Government-run Health "Care" and Salad Bars

Helpful video about the pitfalls of Medicaid4All:

[Hat Tip: FoIB Mike B]

Medicare 2020 | $0 Everything Medicare | GA Medicare Expert

 #FreeMedicare #NoPremiumMedicare #MedicareOpenEnrollment2020

Thursday, October 24, 2019

ObamaPlan Re-Cert Report [UPDATED]

[Scroll down for Update]

So, did my annual training/re-certification for the individual Marketplace (aka

[click to embiggen]

On the one hand, they've actually streamlined the process for those of us with prior certification, which is nice.

On the other, they've really gone to town on codifying what behaviors are kosher (helping clients set up an account) and which are not (setting one up for them). This latter seems, well, stupid, but of course they aren't interested in feedback.

Which is probably just as well...

UPDATE: Imagine that!

LTCi Rate Increases: The More You Know

From FoIB Scott Olson, the REAL reason why older long-term care insurance policies have had such large rate increases:

Wednesday, October 23, 2019

The World Turned Upside Down

Children are society’s future. We have designed laws to protect children from harm, from fire proof pajamas to when a child is considered mature enough to make life altering decisions. As a Social Worker, my job was to protect children from unsafe home conditions. As a Medical Manger, my job is to protect both doctors and their patients from “never events”. A “never event” in Medicine is an event that, with proper safeguards, will or should never happen.

In Texas a Custodial Court Case over the gender transition of a 7 year old male child is, in my Professional Opinion, a travesty in regards to what is best for the child. The full account of the trial can be read here: “BREAKING: Dallas Jury Grants Mother Sole Custody of Purported Transgender Child”.

The case revolved around divorced parents regarding the medical care of their 7 year old son. The mother, a pediatrician, is maintaining that the child is a female and is desirous of allowing him to transition, up to and including hormones. The father is maintaining that the child is happy being male. The case rested on two questions: "First, did they think that the current joint managing conservatorship should change to a sole managing conservatorship? Second — if they said “yes” to the first question — did they think Younger should be the sole managing conservator?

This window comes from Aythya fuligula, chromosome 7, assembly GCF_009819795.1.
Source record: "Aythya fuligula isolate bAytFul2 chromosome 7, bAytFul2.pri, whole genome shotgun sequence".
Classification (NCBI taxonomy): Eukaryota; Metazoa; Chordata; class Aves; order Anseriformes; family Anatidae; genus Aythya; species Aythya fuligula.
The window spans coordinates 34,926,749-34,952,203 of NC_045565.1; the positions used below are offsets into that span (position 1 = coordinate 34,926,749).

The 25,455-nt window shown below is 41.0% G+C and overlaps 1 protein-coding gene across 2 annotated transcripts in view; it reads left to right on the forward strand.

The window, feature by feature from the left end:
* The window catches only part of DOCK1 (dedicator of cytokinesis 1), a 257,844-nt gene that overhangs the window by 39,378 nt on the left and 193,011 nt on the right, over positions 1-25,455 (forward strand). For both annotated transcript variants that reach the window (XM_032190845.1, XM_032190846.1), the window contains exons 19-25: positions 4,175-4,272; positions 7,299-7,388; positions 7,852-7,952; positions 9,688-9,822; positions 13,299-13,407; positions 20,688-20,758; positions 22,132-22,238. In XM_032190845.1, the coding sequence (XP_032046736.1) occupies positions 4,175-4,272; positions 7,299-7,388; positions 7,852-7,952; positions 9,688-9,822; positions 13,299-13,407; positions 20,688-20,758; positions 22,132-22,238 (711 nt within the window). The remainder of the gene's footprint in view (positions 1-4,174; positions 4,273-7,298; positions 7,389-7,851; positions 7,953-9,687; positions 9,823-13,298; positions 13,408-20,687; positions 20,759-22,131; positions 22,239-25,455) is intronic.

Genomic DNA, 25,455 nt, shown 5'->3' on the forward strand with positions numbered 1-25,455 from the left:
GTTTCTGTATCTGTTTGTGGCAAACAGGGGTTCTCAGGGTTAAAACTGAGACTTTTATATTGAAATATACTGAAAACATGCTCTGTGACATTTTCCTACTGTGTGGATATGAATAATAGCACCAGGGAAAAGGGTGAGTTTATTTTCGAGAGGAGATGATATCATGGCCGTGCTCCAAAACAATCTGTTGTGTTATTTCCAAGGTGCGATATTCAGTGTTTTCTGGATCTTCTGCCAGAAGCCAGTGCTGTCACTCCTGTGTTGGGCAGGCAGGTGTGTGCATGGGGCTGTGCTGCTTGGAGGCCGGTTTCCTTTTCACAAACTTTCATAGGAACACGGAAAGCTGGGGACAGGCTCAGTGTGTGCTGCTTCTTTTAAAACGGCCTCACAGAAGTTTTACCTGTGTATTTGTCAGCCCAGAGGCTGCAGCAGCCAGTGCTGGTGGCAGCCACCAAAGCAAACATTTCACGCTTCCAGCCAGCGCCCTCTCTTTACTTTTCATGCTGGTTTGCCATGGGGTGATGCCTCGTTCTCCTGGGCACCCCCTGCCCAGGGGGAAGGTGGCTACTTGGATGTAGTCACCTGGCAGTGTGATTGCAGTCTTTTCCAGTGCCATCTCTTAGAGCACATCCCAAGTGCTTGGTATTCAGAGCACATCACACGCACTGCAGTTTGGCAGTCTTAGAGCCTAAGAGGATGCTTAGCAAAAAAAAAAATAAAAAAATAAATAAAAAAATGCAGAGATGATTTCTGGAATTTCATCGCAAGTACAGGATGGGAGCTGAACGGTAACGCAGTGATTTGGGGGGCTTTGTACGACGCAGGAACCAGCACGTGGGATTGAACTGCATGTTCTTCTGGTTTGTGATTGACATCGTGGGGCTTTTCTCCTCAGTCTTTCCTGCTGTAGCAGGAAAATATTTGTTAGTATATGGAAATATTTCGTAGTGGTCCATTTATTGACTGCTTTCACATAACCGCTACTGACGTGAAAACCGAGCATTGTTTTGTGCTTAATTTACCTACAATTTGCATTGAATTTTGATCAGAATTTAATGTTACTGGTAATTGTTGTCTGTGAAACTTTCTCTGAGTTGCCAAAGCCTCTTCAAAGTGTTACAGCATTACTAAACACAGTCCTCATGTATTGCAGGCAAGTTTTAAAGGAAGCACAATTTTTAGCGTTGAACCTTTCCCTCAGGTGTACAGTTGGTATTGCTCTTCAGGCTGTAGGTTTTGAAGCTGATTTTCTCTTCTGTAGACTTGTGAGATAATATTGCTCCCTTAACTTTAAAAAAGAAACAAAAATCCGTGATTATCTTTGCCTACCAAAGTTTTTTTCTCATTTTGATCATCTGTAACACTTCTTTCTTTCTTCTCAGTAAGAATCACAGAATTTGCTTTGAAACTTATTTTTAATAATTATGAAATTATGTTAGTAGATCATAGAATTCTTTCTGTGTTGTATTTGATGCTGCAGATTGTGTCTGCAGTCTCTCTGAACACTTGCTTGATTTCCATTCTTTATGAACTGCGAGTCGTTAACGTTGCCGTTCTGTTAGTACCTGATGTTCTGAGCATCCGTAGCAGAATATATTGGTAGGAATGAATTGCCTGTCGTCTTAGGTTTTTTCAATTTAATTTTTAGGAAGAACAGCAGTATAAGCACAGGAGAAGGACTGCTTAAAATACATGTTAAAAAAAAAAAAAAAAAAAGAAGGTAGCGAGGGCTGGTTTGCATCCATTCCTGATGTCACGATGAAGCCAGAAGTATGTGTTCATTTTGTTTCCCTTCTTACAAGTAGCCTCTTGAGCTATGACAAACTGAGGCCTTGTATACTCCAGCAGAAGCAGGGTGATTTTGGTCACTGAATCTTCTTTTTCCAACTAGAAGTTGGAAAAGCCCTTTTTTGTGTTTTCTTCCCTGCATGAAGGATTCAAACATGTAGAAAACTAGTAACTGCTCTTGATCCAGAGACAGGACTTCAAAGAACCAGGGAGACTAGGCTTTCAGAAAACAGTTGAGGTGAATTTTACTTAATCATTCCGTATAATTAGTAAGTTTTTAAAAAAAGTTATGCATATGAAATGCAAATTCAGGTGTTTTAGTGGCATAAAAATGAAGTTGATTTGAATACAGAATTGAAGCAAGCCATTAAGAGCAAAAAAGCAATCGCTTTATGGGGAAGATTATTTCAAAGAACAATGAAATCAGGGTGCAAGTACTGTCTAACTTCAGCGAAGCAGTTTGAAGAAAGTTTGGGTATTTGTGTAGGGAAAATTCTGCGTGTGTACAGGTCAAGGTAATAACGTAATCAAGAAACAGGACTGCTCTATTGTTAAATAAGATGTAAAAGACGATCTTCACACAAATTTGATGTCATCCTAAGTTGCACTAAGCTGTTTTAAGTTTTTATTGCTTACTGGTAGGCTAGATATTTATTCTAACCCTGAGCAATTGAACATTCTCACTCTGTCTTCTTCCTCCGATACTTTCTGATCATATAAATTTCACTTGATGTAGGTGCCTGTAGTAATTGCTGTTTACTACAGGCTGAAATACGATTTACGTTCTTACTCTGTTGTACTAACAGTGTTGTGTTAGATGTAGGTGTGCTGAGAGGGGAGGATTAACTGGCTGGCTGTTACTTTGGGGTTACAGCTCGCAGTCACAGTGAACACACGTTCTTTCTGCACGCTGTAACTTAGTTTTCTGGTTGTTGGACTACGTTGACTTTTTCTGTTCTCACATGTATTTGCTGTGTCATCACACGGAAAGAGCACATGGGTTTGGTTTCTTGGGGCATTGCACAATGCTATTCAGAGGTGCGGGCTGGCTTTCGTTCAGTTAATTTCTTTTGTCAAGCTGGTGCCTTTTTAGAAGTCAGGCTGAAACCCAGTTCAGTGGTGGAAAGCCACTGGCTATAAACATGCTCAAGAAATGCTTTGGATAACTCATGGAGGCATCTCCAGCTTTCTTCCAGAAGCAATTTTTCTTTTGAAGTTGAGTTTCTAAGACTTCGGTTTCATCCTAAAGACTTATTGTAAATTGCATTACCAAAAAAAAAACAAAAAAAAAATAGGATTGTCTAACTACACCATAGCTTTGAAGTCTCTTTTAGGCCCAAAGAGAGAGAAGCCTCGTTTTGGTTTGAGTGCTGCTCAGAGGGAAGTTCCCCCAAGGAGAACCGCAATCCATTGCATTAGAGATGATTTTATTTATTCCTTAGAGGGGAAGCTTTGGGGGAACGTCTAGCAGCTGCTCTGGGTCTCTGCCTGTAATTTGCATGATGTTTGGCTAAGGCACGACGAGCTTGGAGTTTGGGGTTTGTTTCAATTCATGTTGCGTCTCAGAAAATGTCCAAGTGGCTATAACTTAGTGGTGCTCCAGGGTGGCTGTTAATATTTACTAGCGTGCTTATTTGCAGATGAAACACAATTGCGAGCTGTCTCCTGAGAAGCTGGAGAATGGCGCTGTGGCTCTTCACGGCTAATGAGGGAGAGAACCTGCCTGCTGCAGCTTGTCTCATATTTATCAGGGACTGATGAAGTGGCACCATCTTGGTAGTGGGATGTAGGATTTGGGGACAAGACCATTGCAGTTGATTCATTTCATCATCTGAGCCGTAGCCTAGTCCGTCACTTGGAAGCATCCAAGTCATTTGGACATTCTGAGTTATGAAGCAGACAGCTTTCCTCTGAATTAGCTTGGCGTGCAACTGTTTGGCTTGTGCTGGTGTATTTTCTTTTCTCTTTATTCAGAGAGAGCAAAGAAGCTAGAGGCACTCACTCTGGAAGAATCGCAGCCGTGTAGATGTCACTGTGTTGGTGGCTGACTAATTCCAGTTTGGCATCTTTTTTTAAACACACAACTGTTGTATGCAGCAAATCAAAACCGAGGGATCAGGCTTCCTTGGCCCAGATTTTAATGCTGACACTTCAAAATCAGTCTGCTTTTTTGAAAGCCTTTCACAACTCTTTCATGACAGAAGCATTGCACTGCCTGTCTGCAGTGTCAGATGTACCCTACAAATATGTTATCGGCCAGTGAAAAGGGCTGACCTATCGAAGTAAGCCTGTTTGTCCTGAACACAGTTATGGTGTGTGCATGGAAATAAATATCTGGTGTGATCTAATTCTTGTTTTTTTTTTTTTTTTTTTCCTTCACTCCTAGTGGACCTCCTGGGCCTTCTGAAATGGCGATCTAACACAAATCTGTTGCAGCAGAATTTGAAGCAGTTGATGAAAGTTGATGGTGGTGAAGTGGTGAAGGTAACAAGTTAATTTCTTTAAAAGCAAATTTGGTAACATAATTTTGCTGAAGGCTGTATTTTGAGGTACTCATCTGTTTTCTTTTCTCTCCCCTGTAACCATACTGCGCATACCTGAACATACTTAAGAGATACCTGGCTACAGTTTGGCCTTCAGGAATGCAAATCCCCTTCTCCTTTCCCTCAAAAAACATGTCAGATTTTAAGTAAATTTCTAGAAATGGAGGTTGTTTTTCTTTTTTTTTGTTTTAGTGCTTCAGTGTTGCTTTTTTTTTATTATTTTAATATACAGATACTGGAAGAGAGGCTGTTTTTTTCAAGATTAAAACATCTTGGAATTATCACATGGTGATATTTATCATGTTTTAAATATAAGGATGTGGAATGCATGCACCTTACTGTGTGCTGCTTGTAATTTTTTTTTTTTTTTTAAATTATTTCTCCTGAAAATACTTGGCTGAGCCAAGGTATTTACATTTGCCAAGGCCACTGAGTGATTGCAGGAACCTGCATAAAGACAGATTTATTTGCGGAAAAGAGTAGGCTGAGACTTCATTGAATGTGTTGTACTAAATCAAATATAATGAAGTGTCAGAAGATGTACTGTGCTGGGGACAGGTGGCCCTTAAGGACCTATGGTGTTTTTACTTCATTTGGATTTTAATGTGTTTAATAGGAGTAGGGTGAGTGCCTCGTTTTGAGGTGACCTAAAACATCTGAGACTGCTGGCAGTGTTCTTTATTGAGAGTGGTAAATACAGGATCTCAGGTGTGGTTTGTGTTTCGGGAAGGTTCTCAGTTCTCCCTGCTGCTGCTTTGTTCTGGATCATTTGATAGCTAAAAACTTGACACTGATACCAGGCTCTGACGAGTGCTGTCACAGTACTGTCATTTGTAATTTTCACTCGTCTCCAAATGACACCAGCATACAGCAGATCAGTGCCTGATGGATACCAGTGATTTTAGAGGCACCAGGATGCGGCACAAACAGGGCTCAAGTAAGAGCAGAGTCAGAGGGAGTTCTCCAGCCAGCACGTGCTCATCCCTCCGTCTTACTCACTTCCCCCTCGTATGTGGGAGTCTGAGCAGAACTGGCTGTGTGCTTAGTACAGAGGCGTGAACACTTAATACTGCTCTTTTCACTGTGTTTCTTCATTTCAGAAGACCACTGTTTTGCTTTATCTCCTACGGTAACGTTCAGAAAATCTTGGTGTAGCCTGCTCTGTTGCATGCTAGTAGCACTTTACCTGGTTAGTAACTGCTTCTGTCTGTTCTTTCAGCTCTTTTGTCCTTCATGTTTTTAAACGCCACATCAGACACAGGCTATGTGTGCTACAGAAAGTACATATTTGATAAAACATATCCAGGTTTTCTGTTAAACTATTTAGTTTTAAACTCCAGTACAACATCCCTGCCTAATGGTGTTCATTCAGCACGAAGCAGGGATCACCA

The jury decided “yes” on the first question and “no” to the second, which results in the mother being the sole manager conservator.

Child rearing is the most difficult task a person can do, even in the best circumstances. Child rearing with an ex-spouse can add another layer of stress, especially if those opinions differ. In this case however, the issue is not whether or not the parents agree, but what is best for the child. An amicus attorney (one appointed by the court to be a neutral observer, recommended:

Contending that both parents loved James, as acknowledged by everyone who interviewed both Younger (father) and Georgulas (mother), he asked the jury to choose for the parents to remain joint managing conservators, and leave the rights and duties of that custody agreement for the judge to rule on in a way that would address the concerns of the father.

The attorney recommended a path that is considered the best plan for a child, whose parents are deemed appropriate to care for that child. In this decision, by allowing the mother full decision making powers, this child’s life could be permanently altered before he is mature enough to understand the consequences.

There are many things we do not let a 7 year old child do, that adults do, because these activities are either dangerous or beyond the comprehension of a child: driving a car, being alone for any length of time, voting, and - obviously -  making medical decisions. It is a parent’s responsibility to keep a child safe and healthy, live in an environment where the child is allowed to grow, and nurture their personalities so that they become a functioning member of society.

As a Social Worker, I can attest that these tasks are not always performed by all parents, but that is why Social Work was created. Helen Northern noted that in the early 20th century in America, there were laws protecting Animals from abuse, but not children. From hers, and many other individuals, laws protecting children were enacted. A major premise of these laws is to protect children from danger, be it from society or from their family situation.

Based on these laws, it is not appropriate to make such a drastic, life altering change to a child when that child is unable to have a decision. Especially, when one parent does not agree.

As a Medical Professional, there are two troubling aspects to this case, both of which revolve around the fact that the parent who wants the transition to be done is a Pediatrician.